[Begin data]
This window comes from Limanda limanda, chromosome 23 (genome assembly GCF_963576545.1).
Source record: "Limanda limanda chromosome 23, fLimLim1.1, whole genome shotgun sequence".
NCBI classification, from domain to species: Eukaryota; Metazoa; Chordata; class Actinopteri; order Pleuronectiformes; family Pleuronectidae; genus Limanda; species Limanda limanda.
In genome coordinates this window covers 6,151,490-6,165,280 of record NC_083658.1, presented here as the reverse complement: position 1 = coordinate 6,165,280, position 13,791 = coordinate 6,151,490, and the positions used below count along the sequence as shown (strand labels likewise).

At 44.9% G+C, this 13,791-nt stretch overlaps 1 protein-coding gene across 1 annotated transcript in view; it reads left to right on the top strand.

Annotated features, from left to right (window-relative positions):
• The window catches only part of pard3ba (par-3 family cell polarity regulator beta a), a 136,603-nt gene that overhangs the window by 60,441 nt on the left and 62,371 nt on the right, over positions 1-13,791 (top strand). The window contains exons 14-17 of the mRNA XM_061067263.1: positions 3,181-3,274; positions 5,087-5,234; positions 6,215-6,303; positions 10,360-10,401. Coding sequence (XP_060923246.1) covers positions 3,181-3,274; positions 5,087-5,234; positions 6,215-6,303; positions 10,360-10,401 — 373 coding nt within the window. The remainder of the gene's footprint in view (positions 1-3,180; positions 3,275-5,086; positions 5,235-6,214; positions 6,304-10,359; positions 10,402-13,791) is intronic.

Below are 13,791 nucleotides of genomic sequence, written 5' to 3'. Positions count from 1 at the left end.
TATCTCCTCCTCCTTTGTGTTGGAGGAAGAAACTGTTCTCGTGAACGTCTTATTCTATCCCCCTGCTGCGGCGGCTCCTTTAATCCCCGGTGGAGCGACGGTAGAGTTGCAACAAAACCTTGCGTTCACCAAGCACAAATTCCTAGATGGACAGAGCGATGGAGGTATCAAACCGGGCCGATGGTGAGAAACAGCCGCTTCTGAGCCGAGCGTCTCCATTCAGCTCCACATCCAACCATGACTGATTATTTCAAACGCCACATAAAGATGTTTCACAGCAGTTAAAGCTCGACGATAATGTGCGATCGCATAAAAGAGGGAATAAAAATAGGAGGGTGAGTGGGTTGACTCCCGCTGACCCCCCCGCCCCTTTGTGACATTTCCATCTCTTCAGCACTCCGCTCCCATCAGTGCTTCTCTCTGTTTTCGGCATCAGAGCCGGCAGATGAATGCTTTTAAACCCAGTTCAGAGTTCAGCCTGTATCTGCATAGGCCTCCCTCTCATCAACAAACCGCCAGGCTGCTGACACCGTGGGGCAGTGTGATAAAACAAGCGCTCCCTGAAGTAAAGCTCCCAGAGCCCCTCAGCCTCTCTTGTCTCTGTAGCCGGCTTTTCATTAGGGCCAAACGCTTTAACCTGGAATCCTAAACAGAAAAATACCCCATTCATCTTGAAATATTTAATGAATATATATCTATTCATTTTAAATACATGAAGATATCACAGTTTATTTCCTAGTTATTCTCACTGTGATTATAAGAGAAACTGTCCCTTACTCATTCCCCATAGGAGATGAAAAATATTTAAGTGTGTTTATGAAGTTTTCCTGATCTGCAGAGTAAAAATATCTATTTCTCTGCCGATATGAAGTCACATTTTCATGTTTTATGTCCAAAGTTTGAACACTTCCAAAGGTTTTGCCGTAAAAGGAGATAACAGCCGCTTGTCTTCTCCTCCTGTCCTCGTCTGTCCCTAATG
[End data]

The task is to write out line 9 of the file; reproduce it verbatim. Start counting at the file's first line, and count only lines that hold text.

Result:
TATCTCCTCCTCCTTTGTGTTGGAGGAAGAAACTGTTCTCGTGAACGTCTTATTCTATCCCCCTGCTGCGGCGGCTCCTTTAATCCCCGGTGGAGCGACGGTAGAGTTGCAACAAAACCTTGCGTTCACCAAGCACAAATTCCTAGATGGACAGAGCGATGGAGGTATCAAACCGGGCCGATGGTGAGAAACAGCCGCTTCTGAGCCGAGCGTCTCCATTCAGCTCCACATCCAACCATGACTGATTATTTCAAACGCCACATAAAGATGTTTCACAGCAGTTAAAGCTCGACGATAATGTGCGATCGCATAAAAGAGGGAATAAAAATAGGAGGGTGAGTGGGTTGACTCCCGCTGACCCCCCCGCCCCTTTGTGACATTTCCATCTCTTCAGCACTCCGCTCCCATCAGTGCTTCTCTCTGTTTTCGGCATCAGAGCCGGCAGATGAATGCTTTTAAACCCAGTTCAGAGTTCAGCCTGTATCTGCATAGGCCTCCCTCTCATCAACAAACCGCCAGGCTGCTGACACCGTGGGGCAGTGTGATAAAACAAGCGCTCCCTGAAGTAAAGCTCCCAGAGCCCCTCAGCCTCTCTTGTCTCTGTAGCCGGCTTTTCATTAGGGCCAAACGCTTTAACCTGGAATCCTAAACAGAAAAATACCCCATTCATCTTGAAATATTTAATGAATATATATCTATTCATTTTAAATACATGAAGATATCACAGTTTATTTCCTAGTTATTCTCACTGTGATTATAAGAGAAACTGTCCCTTACTCATTCCCCATAGGAGATGAAAAATATTTAAGTGTGTTTATGAAGTTTTCCTGATCTGCAGAGTAAAAATATCTATTTCTCTGCCGATATGAAGTCACATTTTCATGTTTTATGTCCAAAGTTTGAACACTTCCAAAGGTTTTGCCGTAAAAGGAGATAACAGCCGCTTGTCTTCTCCTCCTGTCCTCGTCTGTCCCTAATG